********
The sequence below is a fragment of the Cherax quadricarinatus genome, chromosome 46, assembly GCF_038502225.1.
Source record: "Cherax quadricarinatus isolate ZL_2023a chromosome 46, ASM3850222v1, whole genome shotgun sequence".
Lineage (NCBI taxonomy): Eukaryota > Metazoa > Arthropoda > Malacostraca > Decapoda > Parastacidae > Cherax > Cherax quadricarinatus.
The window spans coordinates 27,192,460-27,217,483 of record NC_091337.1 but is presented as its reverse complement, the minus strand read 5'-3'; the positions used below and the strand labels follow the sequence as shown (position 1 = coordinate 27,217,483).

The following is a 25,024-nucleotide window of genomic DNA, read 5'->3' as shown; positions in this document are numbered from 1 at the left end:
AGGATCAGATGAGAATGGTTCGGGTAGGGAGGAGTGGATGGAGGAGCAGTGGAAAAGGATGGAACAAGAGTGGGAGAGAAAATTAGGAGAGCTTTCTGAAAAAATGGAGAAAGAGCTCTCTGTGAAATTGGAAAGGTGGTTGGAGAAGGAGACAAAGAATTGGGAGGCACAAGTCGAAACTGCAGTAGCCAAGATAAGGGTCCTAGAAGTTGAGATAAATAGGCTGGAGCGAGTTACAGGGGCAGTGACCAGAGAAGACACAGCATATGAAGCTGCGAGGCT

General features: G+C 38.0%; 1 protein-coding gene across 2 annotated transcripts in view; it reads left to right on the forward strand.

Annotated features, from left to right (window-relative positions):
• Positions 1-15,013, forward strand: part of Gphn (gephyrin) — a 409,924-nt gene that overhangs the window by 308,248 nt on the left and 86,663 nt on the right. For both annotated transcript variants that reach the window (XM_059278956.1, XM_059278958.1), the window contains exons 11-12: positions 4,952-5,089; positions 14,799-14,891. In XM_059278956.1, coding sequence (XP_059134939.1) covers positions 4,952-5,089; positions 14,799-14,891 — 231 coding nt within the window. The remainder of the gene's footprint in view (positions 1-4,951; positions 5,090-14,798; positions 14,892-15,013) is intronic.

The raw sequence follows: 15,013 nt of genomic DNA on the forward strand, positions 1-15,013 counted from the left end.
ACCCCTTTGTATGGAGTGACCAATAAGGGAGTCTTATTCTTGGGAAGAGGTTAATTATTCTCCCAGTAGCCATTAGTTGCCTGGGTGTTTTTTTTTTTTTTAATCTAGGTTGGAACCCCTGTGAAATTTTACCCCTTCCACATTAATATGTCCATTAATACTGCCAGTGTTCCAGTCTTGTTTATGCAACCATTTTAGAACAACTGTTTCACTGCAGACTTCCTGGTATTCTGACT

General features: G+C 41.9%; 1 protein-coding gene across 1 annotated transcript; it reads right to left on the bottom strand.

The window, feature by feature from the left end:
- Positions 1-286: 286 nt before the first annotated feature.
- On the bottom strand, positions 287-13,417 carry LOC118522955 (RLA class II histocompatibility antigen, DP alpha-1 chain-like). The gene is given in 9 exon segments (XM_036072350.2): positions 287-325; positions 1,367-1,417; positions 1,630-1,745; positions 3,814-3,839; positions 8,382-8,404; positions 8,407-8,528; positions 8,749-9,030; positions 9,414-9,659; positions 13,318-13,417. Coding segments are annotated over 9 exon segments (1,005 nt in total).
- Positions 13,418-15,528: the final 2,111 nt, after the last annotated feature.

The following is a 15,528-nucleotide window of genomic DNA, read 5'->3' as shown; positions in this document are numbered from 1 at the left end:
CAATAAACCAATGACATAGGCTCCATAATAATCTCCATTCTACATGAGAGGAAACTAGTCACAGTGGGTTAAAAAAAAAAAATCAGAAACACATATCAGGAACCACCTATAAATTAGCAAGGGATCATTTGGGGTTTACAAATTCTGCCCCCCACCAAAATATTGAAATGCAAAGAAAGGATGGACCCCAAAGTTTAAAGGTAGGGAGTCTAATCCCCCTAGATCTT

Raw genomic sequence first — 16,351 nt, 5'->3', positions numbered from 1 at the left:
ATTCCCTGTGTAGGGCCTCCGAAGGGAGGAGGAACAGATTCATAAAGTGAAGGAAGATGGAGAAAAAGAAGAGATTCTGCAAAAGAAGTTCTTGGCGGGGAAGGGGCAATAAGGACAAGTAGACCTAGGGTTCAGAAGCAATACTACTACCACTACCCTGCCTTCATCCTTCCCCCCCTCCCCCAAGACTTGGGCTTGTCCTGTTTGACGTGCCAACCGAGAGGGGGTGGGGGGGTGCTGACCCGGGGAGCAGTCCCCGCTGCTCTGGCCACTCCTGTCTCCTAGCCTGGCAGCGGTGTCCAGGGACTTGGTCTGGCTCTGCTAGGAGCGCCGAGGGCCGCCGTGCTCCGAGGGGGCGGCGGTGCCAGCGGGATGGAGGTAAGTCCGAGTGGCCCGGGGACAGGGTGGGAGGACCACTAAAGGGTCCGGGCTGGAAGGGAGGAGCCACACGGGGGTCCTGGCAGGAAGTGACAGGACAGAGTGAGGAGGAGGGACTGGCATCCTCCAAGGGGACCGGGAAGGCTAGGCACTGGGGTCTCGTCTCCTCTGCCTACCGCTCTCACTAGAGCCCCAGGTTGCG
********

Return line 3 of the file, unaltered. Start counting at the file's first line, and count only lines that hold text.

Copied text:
Lineage (NCBI taxonomy): Eukaryota > Metazoa > Arthropoda > Malacostraca > Decapoda > Parastacidae > Cherax > Cherax quadricarinatus.